SOURCE: American College of Cardiology, news release, March 23, 2016
WEDNESDAY, March 23, 2016 (HealthDay News) -- People who develop depression after being diagnosed with heart disease may be more likely to have a heart attack or die than those without depression, a new study finds.
The study included nearly 23,000 heart patients in the Canadian province of Ontario who were diagnosed with heart disease between late 2008 and late 2013.
During an average follow-up of three years, those with depression were 83 percent more likely die of any cause and 36 percent more likely to have a heart attack than those without depression.
Depression did not affect the chances of needing bypass surgery or heart artery stents.
However, the study did not prove that depression caused an increased risk for heart attack and death in these patients. It only found an association between those factors.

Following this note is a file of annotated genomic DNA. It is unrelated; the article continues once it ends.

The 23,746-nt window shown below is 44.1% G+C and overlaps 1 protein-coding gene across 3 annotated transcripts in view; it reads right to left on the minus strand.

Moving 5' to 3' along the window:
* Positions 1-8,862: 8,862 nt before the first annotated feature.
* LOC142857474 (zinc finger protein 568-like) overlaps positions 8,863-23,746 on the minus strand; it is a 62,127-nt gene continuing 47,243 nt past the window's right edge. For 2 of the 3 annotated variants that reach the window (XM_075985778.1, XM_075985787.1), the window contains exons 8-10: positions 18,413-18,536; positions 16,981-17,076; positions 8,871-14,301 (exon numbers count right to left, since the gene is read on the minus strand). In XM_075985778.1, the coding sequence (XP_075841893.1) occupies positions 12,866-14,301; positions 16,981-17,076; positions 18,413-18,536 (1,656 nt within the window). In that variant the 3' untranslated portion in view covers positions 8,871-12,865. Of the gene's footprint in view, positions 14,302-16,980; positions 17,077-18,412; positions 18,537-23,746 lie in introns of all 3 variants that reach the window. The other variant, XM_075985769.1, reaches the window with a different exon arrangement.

The study will be presented April 4 at an American College of Cardiology meeting in Chicago. Research presented at meetings is considered preliminary until published in a peer-reviewed journal.
"Patients who develop depression after being diagnosed with heart disease have a much worse prognosis," said lead researcher Dr. Natalie Szpakowski, an internal medicine resident at the University of Toronto.
"Our findings suggest that these patients may need to be screened for mood disorders, whether it's by their family doctor or cardiologist," she said in an American College of Cardiology news release.
The researchers also found that patients with depression were more likely to be women and to have more severe chest pain. Other factors associated with depression included smoking, diabetes and having a higher number of other health problems.
"This is consistent with the literature in that women are more prone to depression, whether it's due to sex hormones or social roles, we don't fully know," Szpakowski said. "Other studies have also found that more severe chest pain has been linked to depression, and we know people with more medical illnesses are more susceptible to being depressed."
The U.S. National Library of Medicine has more on heart disease and depression.